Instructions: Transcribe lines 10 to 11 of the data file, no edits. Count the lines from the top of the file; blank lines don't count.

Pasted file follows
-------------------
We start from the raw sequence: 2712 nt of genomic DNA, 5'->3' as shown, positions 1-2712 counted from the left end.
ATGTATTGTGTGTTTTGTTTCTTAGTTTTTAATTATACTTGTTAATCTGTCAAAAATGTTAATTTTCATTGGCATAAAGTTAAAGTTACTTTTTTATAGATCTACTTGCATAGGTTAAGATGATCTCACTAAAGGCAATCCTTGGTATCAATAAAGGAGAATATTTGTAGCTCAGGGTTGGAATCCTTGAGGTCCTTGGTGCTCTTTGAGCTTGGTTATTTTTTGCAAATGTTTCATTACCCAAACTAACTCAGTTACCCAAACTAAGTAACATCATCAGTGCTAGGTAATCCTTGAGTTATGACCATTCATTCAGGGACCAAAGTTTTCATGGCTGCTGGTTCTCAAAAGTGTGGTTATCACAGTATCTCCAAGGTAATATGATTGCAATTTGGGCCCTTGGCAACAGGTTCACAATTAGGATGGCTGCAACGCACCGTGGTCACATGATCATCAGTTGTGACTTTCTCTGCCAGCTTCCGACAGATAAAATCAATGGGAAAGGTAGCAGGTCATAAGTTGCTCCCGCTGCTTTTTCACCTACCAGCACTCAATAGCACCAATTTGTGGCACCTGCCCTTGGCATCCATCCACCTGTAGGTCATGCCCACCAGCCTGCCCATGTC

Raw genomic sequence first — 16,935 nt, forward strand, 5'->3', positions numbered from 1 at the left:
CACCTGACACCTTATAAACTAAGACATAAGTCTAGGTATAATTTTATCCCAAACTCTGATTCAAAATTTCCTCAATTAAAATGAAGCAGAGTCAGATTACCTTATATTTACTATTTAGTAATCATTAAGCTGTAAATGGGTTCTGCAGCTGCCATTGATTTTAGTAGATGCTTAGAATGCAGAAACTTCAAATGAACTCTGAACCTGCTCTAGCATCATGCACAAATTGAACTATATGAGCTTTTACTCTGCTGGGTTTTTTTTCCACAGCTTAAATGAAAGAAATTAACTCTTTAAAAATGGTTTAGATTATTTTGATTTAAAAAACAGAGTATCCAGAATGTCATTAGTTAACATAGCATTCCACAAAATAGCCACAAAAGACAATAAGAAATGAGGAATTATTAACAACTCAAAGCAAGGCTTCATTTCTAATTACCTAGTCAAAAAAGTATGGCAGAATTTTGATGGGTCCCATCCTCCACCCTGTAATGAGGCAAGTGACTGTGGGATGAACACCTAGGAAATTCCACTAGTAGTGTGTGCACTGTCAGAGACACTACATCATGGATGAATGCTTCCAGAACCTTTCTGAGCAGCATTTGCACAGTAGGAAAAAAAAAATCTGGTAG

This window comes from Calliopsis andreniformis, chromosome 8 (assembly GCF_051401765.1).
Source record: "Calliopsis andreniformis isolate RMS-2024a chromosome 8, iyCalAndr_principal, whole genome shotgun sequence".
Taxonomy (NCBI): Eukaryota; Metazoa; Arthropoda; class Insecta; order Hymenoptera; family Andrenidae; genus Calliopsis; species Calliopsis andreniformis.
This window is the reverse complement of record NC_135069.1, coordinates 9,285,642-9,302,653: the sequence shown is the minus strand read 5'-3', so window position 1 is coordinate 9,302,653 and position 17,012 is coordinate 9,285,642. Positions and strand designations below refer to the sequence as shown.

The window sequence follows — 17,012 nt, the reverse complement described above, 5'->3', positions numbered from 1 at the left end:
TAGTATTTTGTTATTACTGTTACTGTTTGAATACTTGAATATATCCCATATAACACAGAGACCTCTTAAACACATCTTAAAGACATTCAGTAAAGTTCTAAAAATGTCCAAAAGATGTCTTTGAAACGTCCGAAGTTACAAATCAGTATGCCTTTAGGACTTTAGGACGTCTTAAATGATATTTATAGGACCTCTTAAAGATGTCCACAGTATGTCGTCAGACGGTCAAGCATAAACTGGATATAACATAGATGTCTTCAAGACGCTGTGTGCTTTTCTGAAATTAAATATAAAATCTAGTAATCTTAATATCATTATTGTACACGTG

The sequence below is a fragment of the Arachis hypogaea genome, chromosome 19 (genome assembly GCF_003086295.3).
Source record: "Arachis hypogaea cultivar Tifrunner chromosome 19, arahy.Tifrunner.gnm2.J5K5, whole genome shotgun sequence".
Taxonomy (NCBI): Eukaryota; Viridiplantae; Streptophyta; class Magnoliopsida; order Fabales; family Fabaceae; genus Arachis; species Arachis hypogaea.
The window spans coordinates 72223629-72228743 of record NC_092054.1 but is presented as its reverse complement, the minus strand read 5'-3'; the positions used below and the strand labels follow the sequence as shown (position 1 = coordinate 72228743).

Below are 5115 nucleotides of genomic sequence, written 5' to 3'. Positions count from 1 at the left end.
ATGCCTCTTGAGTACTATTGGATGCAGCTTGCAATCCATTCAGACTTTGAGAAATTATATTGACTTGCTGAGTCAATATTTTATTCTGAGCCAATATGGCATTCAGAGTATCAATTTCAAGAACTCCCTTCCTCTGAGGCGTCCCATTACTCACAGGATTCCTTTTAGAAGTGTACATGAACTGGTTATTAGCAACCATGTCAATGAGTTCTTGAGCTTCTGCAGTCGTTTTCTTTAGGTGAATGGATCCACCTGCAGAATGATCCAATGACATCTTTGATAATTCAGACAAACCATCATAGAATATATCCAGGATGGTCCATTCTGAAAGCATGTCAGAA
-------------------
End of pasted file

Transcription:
TAGTATTTTGTTATTACTGTTACTGTTTGAATACTTGAATATATCCCATATAACACAGAGACCTCTTAAACACATCTTAAAGACATTCAGTAAAGTTCTAAAAATGTCCAAAAGATGTCTTTGAAACGTCCGAAGTTACAAATCAGTATGCCTTTAGGACTTTAGGACGTCTTAAATGATATTTATAGGACCTCTTAAAGATGTCCACAGTATGTCGTCAGACGGTCAAGCATAAACTGGATATAACATAGATGTCTTCAAGACGCTGTGTGCTTTTCTGAAATTAAATATAAAATCTAGTAATCTTAATATCATTATTGTACACGTG

The sequence below is a fragment of the Arachis hypogaea genome, chromosome 19 (genome assembly GCF_003086295.3).